We’ve got a new display up in the Teen Center, seven books about road trips of all kinds. July seems like the perfect time of year to dream about road trips, even if you don’t drive. I didn’t drive until after high school, and I spent the years before my first vehicle planning the road trips I would take if I could.
The library is always a great place to work out these hypothetical travels. Come up to the second floor, head left to the main nonfiction collection, and you’ll find a wealth of potential adventures.
All the way down by the windows are a great place to start: aisle 29 has books about US states in case you need some historical inspiration, and aisles 26 and 27 have plenty of books about US Travel. Call number 917.305 is all road trip books – they’re big and full of pictures and routes and ideas. For my imaginary road trip I’d pick Road Trip USA to start. From there, books are organized East Coast to West Coast. We, of course, are somewhere in the middle. I’ll probably grab the Compass Guide to Maine, because that seems like a perfect and far-flung summer escape. I’ve been to Maine already, but my imaginary road trip will take me there again. If you were dreaming of New York City or Florida beaches, those books are here too. ICPL of course has a bunch of books about Iowa travels, found in 917.7704. Nearby is Chicago – a totally feasible roadtrip and one I make regularly! But back to the far-fetched: the Infinite City atlas is an intriguing book of San Francisco. That was a city that was always at the top of my road trip list in high school, so I’d add this to my pile. Move along the aisle and I’m definitely imagining the World Famous Alaska Highway. That would be a long drive, but since it’s all in my head, why not?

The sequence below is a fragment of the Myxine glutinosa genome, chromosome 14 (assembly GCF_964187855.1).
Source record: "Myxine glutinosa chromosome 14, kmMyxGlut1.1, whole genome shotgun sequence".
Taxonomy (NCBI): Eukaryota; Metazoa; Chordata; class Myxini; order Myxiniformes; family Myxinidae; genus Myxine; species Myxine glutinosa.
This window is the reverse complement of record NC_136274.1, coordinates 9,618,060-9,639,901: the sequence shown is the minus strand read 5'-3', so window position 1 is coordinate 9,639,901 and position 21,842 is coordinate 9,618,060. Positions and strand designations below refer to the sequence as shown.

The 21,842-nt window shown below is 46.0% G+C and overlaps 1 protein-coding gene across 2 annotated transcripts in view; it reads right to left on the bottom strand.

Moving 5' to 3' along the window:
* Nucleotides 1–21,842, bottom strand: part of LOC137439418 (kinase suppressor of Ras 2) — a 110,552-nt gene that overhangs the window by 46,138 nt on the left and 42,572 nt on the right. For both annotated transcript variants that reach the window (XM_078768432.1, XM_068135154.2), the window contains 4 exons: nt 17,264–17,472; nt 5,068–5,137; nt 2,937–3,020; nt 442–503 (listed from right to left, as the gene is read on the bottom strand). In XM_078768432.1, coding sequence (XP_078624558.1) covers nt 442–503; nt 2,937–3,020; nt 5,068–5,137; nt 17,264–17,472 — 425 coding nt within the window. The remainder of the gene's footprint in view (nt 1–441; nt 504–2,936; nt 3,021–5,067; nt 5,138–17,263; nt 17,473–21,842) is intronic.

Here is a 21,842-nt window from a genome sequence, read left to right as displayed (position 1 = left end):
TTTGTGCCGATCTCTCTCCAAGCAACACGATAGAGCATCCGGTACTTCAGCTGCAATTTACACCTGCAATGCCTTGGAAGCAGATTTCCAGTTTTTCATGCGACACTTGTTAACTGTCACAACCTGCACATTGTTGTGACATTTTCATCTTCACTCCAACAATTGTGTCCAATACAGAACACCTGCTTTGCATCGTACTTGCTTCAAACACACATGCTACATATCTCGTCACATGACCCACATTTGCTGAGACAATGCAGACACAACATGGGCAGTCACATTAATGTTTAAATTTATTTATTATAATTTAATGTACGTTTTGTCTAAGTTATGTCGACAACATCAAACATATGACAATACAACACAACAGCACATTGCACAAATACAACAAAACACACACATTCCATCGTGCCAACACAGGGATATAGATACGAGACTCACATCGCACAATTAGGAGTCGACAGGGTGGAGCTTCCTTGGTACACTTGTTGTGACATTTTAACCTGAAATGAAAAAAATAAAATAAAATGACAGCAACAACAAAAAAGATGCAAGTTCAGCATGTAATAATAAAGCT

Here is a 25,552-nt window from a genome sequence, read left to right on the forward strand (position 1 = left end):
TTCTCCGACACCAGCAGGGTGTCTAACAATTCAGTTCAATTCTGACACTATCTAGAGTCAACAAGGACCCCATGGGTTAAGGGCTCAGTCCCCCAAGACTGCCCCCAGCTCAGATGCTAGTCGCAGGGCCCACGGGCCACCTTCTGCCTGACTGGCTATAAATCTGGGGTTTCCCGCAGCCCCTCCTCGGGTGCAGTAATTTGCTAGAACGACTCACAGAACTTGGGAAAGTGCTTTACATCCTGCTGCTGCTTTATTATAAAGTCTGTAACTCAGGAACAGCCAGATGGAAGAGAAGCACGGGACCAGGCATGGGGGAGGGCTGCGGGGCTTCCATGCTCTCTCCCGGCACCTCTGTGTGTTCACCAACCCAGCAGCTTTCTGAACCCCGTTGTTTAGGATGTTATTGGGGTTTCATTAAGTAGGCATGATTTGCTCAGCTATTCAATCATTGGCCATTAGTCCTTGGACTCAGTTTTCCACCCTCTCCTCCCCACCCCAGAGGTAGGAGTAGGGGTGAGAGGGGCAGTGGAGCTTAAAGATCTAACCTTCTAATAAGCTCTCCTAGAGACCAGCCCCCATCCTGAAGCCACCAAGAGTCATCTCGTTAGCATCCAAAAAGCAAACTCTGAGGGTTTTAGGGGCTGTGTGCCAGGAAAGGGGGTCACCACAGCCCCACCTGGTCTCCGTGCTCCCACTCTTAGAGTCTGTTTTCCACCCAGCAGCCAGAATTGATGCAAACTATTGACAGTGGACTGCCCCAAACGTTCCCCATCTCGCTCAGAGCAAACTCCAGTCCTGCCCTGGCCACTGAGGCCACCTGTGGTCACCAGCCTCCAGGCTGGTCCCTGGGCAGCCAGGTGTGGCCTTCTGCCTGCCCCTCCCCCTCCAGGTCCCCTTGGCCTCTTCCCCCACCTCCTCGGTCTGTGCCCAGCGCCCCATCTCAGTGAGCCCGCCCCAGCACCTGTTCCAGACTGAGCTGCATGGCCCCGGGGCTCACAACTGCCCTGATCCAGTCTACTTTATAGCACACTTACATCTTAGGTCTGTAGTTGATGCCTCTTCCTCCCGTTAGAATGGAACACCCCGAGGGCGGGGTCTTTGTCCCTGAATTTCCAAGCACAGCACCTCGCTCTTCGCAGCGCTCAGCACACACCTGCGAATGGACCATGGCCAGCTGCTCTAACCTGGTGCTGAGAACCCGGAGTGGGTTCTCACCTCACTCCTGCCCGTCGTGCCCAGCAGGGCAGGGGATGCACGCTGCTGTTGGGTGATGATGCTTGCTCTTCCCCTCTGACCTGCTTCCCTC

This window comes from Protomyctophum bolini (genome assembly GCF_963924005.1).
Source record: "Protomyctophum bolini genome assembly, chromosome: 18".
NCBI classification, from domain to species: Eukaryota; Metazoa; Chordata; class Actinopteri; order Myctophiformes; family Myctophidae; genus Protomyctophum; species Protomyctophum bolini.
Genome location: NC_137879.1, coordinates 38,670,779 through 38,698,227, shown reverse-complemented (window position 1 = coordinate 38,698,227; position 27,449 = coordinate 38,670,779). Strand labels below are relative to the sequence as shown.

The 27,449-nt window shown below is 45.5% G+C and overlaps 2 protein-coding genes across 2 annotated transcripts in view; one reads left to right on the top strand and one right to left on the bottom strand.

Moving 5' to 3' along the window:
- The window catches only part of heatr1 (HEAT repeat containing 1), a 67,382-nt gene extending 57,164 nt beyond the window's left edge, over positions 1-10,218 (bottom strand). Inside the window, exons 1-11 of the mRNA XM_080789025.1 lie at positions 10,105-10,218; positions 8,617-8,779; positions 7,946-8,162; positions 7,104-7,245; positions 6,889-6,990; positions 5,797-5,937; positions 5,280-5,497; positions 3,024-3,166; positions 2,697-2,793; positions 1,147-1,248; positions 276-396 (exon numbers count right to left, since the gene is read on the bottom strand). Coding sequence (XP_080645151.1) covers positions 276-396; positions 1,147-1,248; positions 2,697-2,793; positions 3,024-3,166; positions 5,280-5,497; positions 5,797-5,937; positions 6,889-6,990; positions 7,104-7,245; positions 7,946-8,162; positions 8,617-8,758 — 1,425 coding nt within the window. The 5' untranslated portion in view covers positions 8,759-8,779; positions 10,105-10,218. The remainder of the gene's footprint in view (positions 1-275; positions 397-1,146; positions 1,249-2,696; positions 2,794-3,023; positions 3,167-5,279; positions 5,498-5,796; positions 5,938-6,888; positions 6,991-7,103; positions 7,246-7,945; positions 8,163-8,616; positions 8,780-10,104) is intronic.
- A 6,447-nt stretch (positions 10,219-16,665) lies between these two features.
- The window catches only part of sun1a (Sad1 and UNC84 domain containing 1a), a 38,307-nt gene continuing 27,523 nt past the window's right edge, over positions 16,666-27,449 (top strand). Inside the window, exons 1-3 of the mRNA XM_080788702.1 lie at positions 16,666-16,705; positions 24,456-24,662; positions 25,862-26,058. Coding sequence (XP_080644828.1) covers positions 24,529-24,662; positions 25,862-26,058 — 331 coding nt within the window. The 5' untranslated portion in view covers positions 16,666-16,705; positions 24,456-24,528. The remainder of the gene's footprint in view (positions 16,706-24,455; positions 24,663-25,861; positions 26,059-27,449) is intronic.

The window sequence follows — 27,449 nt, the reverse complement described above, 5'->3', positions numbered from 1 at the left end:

Okay, since it’s all in my head, I should probably wander a little farther. A Map of the World: according to illustrators and storytellers is full of pictures to pore over. Or how about the Atlas of Exploration? Historical maps are so cool, and it’s fun to imagine wandering roads long gone. If you’re looking for even more flights of fancy, try the catalog search for a few relevant subjects: Atlases or Cartography yield lots of possibilities.
What I’d do next, now that I have my stack of books, is find a little table space, maybe over near the Teen Center. I’d spread out and start opening books. Now, I’m definitely a person who opens a bunch of tabs when I’m using the internet, but there is really no substitute for a pile of books all open to the most interesting pages. Maybe that’s why I always liked planning these imaginary road trips, even after I got a car. Plus, a wander through the library shelves is its own kind of fun.
Ostrich Boys by Keith Gray, Blood Red Road by Moira Young, Amy and Roger’s Epic Detour by Morgan Matson, Cadillac Chronicles by Brett Hartman, The Disenchantments by Nina LaCour, The Paradox of Vertical Flight by Emil Ostrovski, and In a Handful of Dust by Mandi McGinnis